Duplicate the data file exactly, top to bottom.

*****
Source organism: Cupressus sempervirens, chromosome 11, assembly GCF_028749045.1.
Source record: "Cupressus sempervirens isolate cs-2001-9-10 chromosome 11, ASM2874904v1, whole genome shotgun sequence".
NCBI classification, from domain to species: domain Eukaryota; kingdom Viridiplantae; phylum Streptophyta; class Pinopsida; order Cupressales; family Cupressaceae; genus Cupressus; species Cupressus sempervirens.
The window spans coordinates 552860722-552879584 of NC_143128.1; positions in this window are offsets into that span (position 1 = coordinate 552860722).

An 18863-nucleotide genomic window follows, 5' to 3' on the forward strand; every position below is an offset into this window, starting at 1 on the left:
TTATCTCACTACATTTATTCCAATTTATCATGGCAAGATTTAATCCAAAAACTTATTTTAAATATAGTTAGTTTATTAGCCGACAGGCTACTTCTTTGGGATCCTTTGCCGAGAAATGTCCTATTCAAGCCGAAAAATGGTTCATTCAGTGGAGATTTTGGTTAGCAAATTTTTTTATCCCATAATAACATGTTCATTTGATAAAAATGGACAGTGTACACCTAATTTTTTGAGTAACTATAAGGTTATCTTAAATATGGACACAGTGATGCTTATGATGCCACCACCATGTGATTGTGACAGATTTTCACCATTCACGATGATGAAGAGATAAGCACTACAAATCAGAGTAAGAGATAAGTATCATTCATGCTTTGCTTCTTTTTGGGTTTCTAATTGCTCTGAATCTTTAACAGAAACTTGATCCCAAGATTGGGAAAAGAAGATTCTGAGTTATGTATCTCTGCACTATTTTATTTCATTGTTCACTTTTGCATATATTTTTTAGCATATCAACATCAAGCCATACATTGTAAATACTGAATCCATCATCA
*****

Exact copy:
Source organism: Cupressus sempervirens, chromosome 11, assembly GCF_028749045.1.
Source record: "Cupressus sempervirens isolate cs-2001-9-10 chromosome 11, ASM2874904v1, whole genome shotgun sequence".
NCBI classification, from domain to species: domain Eukaryota; kingdom Viridiplantae; phylum Streptophyta; class Pinopsida; order Cupressales; family Cupressaceae; genus Cupressus; species Cupressus sempervirens.
The window spans coordinates 552860722-552879584 of NC_143128.1; positions in this window are offsets into that span (position 1 = coordinate 552860722).

An 18863-nucleotide genomic window follows, 5' to 3' on the forward strand; every position below is an offset into this window, starting at 1 on the left:
TTATCTCACTACATTTATTCCAATTTATCATGGCAAGATTTAATCCAAAAACTTATTTTAAATATAGTTAGTTTATTAGCCGACAGGCTACTTCTTTGGGATCCTTTGCCGAGAAATGTCCTATTCAAGCCGAAAAATGGTTCATTCAGTGGAGATTTTGGTTAGCAAATTTTTTTATCCCATAATAACATGTTCATTTGATAAAAATGGACAGTGTACACCTAATTTTTTGAGTAACTATAAGGTTATCTTAAATATGGACACAGTGATGCTTATGATGCCACCACCATGTGATTGTGACAGATTTTCACCATTCACGATGATGAAGAGATAAGCACTACAAATCAGAGTAAGAGATAAGTATCATTCATGCTTTGCTTCTTTTTGGGTTTCTAATTGCTCTGAATCTTTAACAGAAACTTGATCCCAAGATTGGGAAAAGAAGATTCTGAGTTATGTATCTCTGCACTATTTTATTTCATTGTTCACTTTTGCATATATTTTTTAGCATATCAACATCAAGCCATACATTGTAAATACTGAATCCATCATCA